Pope Benedict XVI called on nations to end the production, stockpiling and use of land mines and cluster bombs.
He also expressed his support for programs and measures that "guarantee the necessary assistance to victims of such devastating weapons."
The pope made his comments at the end of his midday Angelus prayer April 5 as he recalled the United Nations' International Day for Mine Awareness and Assistance in Mine Action, which was celebrated April 4.
He noted that 10 years had passed since the Ottawa Mine Ban Treaty -- which bans the use, production, stockpiling and transfer of anti-personnel mines -- came into effect.
The Convention on Cluster Munitions, which would prohibit all use, stockpiling, production and transfer of cluster bombs and munitions, was recently adopted and is open for signatories, he added.
"I wish to encourage countries that still haven't done so to sign without delay these important instruments of international humanitarian law which the Vatican has always supported," he said.
The Vatican was one of 94 states that signed the Convention on Cluster Munitions in Dublin, Ireland, in 2008 and was one of four nations that ratified it the same day. The Vatican is also party to the Mine Ban Treaty, which it signed in 1997 and ratified soon after.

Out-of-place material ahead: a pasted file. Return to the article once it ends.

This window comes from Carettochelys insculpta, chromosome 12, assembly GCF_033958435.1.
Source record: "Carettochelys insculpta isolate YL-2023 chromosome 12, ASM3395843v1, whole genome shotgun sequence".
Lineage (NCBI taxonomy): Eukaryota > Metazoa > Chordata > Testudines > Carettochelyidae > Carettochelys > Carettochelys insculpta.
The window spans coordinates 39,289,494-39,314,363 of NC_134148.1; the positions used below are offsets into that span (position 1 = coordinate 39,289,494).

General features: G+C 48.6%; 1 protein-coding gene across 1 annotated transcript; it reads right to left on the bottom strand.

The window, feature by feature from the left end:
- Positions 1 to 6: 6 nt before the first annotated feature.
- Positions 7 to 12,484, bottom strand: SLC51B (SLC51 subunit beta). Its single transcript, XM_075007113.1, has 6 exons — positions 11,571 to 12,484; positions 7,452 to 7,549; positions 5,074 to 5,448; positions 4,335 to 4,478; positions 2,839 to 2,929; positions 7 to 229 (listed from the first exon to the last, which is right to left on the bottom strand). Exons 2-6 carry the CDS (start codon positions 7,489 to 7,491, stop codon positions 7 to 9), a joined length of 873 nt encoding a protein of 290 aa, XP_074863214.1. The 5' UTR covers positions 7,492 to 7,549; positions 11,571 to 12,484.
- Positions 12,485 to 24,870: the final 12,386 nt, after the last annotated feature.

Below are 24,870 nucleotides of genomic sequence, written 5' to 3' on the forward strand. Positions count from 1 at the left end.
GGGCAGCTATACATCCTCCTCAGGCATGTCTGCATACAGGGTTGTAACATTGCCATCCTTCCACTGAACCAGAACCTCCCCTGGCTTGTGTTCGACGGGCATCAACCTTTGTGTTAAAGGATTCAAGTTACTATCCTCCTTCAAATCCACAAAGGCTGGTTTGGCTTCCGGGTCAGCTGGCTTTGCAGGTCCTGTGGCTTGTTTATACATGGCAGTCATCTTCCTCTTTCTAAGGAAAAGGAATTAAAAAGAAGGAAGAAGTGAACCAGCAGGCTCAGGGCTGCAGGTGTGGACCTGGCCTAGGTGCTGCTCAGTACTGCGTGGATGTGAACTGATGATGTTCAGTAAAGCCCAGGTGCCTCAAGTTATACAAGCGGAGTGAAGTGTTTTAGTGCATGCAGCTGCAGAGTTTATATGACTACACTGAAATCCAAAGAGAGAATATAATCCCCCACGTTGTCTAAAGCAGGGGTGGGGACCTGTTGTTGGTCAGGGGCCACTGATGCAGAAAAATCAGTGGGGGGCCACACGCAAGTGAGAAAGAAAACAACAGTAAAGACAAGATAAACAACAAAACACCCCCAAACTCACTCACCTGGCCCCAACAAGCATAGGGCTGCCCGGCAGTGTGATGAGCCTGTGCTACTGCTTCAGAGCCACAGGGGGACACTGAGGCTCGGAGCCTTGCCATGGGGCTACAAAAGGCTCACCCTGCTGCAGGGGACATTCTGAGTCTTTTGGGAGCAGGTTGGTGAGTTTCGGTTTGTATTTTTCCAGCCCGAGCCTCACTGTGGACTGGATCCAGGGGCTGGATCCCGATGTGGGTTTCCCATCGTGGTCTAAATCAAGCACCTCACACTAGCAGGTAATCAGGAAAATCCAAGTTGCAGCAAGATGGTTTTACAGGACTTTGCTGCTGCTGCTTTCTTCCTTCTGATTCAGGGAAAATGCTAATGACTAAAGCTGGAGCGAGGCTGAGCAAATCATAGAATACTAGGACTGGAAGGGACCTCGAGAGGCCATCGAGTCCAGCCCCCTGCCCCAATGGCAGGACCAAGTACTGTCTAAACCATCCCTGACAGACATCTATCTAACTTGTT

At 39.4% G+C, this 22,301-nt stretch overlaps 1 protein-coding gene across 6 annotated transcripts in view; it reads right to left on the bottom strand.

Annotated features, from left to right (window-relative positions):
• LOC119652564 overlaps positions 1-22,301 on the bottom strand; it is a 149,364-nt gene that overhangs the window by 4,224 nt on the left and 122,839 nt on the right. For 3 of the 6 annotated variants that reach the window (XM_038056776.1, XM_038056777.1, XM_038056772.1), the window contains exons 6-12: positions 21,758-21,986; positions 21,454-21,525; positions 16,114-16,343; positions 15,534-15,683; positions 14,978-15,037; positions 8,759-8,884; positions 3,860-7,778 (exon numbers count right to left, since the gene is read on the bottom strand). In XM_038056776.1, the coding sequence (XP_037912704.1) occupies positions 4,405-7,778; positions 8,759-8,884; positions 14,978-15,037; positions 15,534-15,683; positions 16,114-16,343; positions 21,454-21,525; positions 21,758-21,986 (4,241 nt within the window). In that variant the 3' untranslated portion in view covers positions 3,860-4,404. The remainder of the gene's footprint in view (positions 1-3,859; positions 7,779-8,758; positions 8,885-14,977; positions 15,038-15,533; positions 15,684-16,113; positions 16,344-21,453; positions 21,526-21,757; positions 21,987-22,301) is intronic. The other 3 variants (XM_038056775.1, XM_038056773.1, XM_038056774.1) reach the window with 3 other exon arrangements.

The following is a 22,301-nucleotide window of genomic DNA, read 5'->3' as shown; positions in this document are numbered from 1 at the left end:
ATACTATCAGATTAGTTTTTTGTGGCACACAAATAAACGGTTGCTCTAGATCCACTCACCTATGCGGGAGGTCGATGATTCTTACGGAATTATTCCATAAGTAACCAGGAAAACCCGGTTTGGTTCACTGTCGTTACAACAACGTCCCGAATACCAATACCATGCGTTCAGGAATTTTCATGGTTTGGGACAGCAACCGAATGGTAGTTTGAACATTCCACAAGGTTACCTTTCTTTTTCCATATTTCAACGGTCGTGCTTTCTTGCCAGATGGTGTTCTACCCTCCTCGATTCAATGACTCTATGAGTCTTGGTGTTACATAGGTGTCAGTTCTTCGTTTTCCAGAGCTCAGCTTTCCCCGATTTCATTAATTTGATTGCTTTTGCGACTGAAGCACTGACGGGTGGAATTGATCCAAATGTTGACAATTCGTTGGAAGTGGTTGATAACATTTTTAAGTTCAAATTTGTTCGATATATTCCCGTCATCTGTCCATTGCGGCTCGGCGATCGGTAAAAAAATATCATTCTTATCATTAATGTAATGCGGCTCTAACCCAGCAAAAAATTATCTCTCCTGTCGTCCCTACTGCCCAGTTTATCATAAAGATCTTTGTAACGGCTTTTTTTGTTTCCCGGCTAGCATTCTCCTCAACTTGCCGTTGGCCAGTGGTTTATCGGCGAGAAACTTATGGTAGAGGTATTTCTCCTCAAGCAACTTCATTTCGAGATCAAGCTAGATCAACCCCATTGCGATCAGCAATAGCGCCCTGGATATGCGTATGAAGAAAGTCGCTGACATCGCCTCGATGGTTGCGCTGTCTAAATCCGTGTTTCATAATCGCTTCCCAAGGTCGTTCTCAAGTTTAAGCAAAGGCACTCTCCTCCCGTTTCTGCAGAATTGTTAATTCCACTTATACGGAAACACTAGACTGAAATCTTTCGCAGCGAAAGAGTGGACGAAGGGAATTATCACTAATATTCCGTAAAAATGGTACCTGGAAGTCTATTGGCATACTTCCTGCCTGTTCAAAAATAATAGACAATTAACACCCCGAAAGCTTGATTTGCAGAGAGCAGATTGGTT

Thirty-nine countries, including the United States, China, Russia, most countries in the Middle East and many countries in Asia, have not ratified the anti-personnel mine ban treaty, according to the International Campaign to Ban Landmines.
The Convention on Cluster Munitions will take effect six months after 30 nations ratify it.
As of April 2009, 96 nations had signed on and only five had ratified the measure. The United States, Russia, China, most Middle Eastern countries and many countries in Asia also have not signed this convention, according to the Convention on Cluster Munitions Web site.